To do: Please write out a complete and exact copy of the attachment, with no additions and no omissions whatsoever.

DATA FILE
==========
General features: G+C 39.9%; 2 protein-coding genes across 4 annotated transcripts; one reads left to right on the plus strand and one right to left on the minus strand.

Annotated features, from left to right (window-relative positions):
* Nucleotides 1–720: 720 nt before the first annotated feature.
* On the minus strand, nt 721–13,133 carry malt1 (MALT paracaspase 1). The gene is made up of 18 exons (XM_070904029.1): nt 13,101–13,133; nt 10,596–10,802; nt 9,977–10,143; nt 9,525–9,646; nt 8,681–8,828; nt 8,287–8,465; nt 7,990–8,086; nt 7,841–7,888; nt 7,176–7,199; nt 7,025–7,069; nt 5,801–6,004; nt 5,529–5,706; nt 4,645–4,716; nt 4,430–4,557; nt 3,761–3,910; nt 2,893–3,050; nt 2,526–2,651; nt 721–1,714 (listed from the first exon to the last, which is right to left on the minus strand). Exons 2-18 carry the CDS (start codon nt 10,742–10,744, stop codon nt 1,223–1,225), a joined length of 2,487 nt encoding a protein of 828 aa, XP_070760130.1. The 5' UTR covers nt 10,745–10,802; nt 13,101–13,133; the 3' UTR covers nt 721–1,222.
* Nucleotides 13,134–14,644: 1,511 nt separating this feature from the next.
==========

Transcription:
General features: G+C 39.9%; 2 protein-coding genes across 4 annotated transcripts; one reads left to right on the plus strand and one right to left on the minus strand.

Annotated features, from left to right (window-relative positions):
* Nucleotides 1–720: 720 nt before the first annotated feature.
* On the minus strand, nt 721–13,133 carry malt1 (MALT paracaspase 1). The gene is made up of 18 exons (XM_070904029.1): nt 13,101–13,133; nt 10,596–10,802; nt 9,977–10,143; nt 9,525–9,646; nt 8,681–8,828; nt 8,287–8,465; nt 7,990–8,086; nt 7,841–7,888; nt 7,176–7,199; nt 7,025–7,069; nt 5,801–6,004; nt 5,529–5,706; nt 4,645–4,716; nt 4,430–4,557; nt 3,761–3,910; nt 2,893–3,050; nt 2,526–2,651; nt 721–1,714 (listed from the first exon to the last, which is right to left on the minus strand). Exons 2-18 carry the CDS (start codon nt 10,742–10,744, stop codon nt 1,223–1,225), a joined length of 2,487 nt encoding a protein of 828 aa, XP_070760130.1. The 5' UTR covers nt 10,745–10,802; nt 13,101–13,133; the 3' UTR covers nt 721–1,222.
* Nucleotides 13,134–14,644: 1,511 nt separating this feature from the next.